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Treatment modification in human immunodeficiency virus-infected individuals starting combination antiretroviral therapy between 2005 and 2008

Elzi, Luigia
Marzolini, Catia
Furrer, Hansjakob
Ledergerber, Bruno
Cavassini, Matthias
Vernazza, Pietro
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Published in Archives of internal medicine. 2010, vol. 170, no. 1, p. 57-65
Abstract BACKGROUND: Adverse effects of combination antiretroviral therapy (CART) commonly result in treatment modification and poor adherence. METHODS: We investigated predictors of toxicity-related treatment modification during the first year of CART in 1318 antiretroviral-naive human immunodeficiency virus (HIV)-infected individuals from the Swiss HIV Cohort Study who began treatment between January 1, 2005, and June 30, 2008. RESULTS: The total rate of treatment modification was 41.5 (95% confidence interval [CI], 37.6-45.8) per 100 person-years. Of these, switches or discontinuations because of drug toxicity occurred at a rate of 22.4 (95% CI, 19.5-25.6) per 100 person-years. The most frequent toxic effects were gastrointestinal tract intolerance (28.9%), hypersensitivity (18.3%), central nervous system adverse events (17.3%), and hepatic events (11.5%). In the multivariate analysis, combined zidovudine and lamivudine (hazard ratio [HR], 2.71 [95% CI, 1.95-3.83]; P <.001), nevirapine (1.95 [1.01-3.81]; P =.050), comedication for an opportunistic infection (2.24 [1.19-4.21]; P =.01), advanced age (1.21 [1.03-1.40] per 10-year increase; P =.02), female sex (1.68 [1.14-2.48]; P =.009), nonwhite ethnicity (1.71 [1.18-2.47]; P =.005), higher baseline CD4 cell count (1.19 [1.10-1.28] per 100/microL increase; P <.001), and HIV-RNA of more than 5.0 log(10) copies/mL (1.47 [1.10-1.97]; P =.009) were associated with higher rates of treatment modification. Almost 90% of individuals with treatment-limiting toxic effects were switched to a new regimen, and 85% achieved virologic suppression to less than 50 copies/mL at 12 months compared with 87% of those continuing CART (P =.56). CONCLUSIONS: Drug toxicity remains a frequent reason for treatment modification; however, it does not affect treatment success. Close monitoring and management of adverse effects and drug-drug interactions are crucial for the durability of CART.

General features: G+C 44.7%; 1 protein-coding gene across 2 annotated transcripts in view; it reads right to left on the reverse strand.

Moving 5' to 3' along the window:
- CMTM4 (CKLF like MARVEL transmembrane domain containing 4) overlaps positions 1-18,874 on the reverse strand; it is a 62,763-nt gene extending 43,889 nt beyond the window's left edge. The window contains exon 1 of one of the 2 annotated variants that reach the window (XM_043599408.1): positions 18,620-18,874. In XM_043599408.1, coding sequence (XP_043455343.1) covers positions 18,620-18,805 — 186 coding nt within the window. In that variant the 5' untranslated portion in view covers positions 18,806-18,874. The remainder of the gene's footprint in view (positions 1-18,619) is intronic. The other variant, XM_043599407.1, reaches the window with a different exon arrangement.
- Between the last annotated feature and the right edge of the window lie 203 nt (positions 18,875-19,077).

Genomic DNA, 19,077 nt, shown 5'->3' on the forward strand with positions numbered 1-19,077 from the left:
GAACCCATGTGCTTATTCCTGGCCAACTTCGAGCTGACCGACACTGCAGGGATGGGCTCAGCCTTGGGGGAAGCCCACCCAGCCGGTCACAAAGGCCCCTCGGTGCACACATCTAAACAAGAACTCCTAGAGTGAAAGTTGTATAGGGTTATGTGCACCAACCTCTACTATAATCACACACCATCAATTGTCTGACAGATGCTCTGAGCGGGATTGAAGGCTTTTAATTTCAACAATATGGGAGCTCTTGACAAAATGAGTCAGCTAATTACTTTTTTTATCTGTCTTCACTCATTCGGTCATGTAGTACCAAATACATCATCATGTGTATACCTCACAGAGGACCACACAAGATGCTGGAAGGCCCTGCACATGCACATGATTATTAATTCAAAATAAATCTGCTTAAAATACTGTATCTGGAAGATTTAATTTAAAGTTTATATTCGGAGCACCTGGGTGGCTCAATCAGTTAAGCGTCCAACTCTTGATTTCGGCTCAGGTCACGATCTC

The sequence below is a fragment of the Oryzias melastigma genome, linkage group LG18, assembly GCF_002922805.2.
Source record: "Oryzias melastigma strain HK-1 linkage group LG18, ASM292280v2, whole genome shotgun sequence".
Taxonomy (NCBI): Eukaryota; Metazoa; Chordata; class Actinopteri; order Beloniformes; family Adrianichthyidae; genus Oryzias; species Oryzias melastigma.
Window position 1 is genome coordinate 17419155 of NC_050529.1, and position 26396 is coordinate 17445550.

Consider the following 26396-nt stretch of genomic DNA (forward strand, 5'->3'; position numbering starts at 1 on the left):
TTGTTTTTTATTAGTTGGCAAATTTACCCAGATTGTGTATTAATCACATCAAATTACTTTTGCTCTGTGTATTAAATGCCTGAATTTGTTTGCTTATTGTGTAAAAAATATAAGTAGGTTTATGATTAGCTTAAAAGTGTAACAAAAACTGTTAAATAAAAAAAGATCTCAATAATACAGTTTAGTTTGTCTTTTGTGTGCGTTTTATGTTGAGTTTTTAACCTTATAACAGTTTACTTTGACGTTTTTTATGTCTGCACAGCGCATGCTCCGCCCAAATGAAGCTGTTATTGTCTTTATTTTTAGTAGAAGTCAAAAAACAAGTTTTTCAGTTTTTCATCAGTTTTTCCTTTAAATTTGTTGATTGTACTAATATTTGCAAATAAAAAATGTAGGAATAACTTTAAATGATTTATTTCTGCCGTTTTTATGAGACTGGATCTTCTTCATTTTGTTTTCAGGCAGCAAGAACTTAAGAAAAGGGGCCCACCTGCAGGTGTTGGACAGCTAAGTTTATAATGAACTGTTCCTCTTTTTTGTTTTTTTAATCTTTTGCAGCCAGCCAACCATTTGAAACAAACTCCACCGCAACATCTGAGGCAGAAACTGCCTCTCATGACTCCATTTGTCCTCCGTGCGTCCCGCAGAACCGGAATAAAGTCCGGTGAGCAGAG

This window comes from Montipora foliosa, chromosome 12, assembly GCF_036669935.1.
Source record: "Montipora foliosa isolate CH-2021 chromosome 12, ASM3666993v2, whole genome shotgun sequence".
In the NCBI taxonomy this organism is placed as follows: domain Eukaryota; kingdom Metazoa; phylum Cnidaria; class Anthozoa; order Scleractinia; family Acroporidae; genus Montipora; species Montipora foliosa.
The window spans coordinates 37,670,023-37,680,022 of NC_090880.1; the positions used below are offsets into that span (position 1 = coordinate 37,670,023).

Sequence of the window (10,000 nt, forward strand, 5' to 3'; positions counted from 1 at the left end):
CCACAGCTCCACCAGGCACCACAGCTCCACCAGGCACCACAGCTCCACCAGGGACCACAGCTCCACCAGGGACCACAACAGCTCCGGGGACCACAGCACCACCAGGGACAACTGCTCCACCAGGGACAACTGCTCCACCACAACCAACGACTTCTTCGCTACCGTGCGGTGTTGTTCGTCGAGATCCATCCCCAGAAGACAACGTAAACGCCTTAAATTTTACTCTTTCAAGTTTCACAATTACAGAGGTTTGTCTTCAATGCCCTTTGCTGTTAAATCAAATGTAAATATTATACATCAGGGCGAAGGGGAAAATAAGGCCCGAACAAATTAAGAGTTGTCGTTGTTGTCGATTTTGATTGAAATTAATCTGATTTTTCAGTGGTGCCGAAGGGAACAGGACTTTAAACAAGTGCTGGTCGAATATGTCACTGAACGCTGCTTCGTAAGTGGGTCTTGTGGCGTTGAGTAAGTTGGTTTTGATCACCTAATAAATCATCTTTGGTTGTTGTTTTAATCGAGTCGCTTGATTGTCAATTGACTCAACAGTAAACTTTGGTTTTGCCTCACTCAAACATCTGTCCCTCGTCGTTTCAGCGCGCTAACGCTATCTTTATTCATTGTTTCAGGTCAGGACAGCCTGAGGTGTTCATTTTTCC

Keywords AIDS-Related Opportunistic Infections/drug therapy/epidemiologyAdenine/administration & dosage/adverse effects/analogs & derivativesAdultAnti-HIV Agents/administration & dosage/ adverse effectsBenzoxazines/administration & dosage/adverse effectsDeoxycytidine/administration & dosage/adverse effects/analogs & derivativesDideoxynucleosides/administration & dosage/adverse effectsDrug Therapy, CombinationFemaleHIV Infections/ drug therapy/epidemiologyHumansLamivudine/administration & dosage/adverse effectsMaleMiddle AgedNevirapine/administration & dosage/adverse effectsOligopeptides/administration & dosage/adverse effectsPhosphonic Acids/administration & dosage/adverse effectsProportional Hazards ModelsProspective StudiesPyridines/administration & dosage/adverse effectsPyrimidinones/administration & dosage/adverse effectsRisk FactorsSwitzerland/epidemiologyZidovudine/administration & dosage/adverse effects
PMID: 20065200
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ELZI, Luigia et al. Treatment modification in human immunodeficiency virus-infected individuals starting combination antiretroviral therapy between 2005 and 2008. In: Archives of internal medicine, 2010, vol. 170, n° 1, p. 57-65. doi: 10.1001/archinternmed.2009.432 https://archive-ouverte.unige.ch/unige:7191

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Deposited on : 2010-06-21

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